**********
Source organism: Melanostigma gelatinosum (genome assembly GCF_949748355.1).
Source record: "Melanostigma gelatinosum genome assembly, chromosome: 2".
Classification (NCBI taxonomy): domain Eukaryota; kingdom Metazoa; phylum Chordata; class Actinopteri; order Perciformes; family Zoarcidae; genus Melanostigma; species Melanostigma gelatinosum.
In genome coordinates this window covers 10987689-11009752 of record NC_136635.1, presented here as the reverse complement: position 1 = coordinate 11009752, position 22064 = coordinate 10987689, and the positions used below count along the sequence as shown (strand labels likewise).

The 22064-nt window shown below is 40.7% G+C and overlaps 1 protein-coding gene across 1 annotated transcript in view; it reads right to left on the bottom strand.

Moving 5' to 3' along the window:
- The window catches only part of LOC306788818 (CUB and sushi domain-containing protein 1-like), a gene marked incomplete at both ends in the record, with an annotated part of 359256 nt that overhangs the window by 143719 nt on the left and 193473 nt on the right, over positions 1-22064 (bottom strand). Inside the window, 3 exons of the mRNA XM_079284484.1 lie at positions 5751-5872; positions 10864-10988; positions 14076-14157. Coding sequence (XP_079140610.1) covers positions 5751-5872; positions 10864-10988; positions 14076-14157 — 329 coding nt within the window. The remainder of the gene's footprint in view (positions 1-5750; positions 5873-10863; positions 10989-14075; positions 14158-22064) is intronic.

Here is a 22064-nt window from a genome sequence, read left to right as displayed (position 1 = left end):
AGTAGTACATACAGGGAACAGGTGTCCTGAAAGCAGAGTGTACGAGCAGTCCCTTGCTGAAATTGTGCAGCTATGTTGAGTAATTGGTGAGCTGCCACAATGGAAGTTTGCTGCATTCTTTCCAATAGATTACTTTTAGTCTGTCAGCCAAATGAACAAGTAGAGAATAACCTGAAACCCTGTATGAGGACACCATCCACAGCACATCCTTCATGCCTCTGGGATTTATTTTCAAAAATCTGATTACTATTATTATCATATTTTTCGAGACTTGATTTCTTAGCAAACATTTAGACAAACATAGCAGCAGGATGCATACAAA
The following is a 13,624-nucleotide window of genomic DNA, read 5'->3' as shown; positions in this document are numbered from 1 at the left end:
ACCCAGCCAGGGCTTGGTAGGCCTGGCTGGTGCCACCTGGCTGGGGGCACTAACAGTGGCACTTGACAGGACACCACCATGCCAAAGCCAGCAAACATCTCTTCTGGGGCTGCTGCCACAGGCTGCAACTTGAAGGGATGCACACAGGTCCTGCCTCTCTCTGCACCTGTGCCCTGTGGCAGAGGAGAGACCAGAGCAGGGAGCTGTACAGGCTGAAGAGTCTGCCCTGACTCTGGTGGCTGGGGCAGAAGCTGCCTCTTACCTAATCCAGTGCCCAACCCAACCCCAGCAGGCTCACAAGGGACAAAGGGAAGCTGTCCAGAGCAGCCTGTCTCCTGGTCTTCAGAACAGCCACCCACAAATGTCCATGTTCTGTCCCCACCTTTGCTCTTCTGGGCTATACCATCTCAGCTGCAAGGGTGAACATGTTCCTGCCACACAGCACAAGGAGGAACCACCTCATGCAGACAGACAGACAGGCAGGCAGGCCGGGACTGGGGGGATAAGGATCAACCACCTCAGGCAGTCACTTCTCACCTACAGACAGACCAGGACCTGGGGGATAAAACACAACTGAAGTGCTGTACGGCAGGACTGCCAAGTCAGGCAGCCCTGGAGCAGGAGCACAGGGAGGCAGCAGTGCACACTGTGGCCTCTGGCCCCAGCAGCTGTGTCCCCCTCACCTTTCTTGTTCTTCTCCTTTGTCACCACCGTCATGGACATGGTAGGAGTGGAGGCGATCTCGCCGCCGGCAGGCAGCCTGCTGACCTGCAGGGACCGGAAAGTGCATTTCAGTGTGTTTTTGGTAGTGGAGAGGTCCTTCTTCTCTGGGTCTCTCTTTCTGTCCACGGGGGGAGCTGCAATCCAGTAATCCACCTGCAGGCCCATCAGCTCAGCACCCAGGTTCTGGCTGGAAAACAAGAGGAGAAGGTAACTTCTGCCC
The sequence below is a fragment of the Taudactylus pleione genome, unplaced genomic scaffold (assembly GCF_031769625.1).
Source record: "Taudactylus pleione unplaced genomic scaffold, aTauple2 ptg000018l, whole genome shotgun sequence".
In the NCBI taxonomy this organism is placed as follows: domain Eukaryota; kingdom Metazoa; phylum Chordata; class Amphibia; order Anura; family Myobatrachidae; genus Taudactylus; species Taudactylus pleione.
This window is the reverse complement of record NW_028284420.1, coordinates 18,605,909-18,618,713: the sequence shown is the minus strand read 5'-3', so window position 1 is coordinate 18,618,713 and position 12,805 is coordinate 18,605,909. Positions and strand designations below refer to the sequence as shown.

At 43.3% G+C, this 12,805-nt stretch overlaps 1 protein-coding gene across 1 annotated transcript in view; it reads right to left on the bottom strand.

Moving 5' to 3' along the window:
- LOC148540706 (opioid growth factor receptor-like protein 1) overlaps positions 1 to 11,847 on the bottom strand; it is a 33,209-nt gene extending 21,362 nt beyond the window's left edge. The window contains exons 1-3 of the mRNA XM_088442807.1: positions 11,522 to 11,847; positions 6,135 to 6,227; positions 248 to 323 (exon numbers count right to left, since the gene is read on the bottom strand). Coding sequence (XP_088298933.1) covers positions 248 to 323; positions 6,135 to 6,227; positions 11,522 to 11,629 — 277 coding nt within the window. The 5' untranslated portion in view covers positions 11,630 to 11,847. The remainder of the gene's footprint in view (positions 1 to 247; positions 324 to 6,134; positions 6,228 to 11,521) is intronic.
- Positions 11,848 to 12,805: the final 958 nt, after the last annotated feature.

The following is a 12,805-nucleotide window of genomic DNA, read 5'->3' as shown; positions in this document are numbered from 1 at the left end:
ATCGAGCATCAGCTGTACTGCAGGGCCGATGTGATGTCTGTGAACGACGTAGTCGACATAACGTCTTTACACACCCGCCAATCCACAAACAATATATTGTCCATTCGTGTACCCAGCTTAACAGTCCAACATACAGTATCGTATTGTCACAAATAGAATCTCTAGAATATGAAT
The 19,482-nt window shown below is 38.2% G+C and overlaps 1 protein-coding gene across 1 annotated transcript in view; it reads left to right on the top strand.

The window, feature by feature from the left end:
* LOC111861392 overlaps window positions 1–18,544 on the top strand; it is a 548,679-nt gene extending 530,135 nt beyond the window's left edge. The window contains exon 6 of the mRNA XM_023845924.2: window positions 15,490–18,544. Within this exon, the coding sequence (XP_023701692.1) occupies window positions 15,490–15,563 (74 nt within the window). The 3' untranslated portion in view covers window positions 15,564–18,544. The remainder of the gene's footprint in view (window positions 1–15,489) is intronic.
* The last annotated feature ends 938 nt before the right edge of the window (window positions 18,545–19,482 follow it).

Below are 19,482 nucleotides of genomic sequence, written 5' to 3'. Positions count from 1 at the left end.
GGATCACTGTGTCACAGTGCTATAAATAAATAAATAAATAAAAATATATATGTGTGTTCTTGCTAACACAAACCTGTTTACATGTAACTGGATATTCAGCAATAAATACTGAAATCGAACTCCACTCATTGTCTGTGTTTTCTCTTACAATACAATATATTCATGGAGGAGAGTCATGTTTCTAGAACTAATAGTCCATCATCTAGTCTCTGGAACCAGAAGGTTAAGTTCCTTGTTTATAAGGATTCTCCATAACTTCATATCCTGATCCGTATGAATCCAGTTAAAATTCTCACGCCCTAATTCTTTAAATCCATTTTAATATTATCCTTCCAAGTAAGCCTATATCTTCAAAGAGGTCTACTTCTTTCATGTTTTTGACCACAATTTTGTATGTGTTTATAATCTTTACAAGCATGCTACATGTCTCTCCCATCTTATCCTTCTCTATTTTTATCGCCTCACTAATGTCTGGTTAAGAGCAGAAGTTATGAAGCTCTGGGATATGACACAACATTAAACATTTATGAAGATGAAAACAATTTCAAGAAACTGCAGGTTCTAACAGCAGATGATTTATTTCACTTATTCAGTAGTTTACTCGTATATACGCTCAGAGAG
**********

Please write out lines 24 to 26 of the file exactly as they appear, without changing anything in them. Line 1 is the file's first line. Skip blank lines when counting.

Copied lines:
* LOC111861392 overlaps window positions 1–18,544 on the top strand; it is a 548,679-nt gene extending 530,135 nt beyond the window's left edge. The window contains exon 6 of the mRNA XM_023845924.2: window positions 15,490–18,544. Within this exon, the coding sequence (XP_023701692.1) occupies window positions 15,490–15,563 (74 nt within the window). The 3' untranslated portion in view covers window positions 15,564–18,544. The remainder of the gene's footprint in view (window positions 1–15,489) is intronic.
* The last annotated feature ends 938 nt before the right edge of the window (window positions 18,545–19,482 follow it).

Below are 19,482 nucleotides of genomic sequence, written 5' to 3'. Positions count from 1 at the left end.